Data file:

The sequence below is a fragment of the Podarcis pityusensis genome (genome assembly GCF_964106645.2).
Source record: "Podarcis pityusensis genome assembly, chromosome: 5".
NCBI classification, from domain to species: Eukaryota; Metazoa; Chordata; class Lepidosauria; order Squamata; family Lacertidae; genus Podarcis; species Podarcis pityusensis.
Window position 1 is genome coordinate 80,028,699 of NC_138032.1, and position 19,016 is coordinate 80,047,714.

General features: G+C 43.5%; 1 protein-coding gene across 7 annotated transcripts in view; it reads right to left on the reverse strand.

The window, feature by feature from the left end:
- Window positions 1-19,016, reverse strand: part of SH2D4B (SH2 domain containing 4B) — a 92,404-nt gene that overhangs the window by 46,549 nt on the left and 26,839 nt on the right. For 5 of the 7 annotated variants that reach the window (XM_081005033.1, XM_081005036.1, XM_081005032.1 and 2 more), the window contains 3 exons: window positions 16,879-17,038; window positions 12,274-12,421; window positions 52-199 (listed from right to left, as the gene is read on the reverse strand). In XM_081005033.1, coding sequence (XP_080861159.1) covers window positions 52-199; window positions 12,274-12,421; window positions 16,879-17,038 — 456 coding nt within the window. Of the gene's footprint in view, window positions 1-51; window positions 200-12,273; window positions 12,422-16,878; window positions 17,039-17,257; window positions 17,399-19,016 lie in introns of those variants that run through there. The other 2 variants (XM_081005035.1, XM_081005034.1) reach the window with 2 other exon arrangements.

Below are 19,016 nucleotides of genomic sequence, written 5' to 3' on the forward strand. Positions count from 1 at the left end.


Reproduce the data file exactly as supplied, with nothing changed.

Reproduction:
The sequence below is a fragment of the Podarcis pityusensis genome (genome assembly GCF_964106645.2).
Source record: "Podarcis pityusensis genome assembly, chromosome: 5".
NCBI classification, from domain to species: Eukaryota; Metazoa; Chordata; class Lepidosauria; order Squamata; family Lacertidae; genus Podarcis; species Podarcis pityusensis.
Window position 1 is genome coordinate 80,028,699 of NC_138032.1, and position 19,016 is coordinate 80,047,714.

General features: G+C 43.5%; 1 protein-coding gene across 7 annotated transcripts in view; it reads right to left on the reverse strand.

The window, feature by feature from the left end:
- Window positions 1-19,016, reverse strand: part of SH2D4B (SH2 domain containing 4B) — a 92,404-nt gene that overhangs the window by 46,549 nt on the left and 26,839 nt on the right. For 5 of the 7 annotated variants that reach the window (XM_081005033.1, XM_081005036.1, XM_081005032.1 and 2 more), the window contains 3 exons: window positions 16,879-17,038; window positions 12,274-12,421; window positions 52-199 (listed from right to left, as the gene is read on the reverse strand). In XM_081005033.1, coding sequence (XP_080861159.1) covers window positions 52-199; window positions 12,274-12,421; window positions 16,879-17,038 — 456 coding nt within the window. Of the gene's footprint in view, window positions 1-51; window positions 200-12,273; window positions 12,422-16,878; window positions 17,039-17,257; window positions 17,399-19,016 lie in introns of those variants that run through there. The other 2 variants (XM_081005035.1, XM_081005034.1) reach the window with 2 other exon arrangements.

Below are 19,016 nucleotides of genomic sequence, written 5' to 3' on the forward strand. Positions count from 1 at the left end.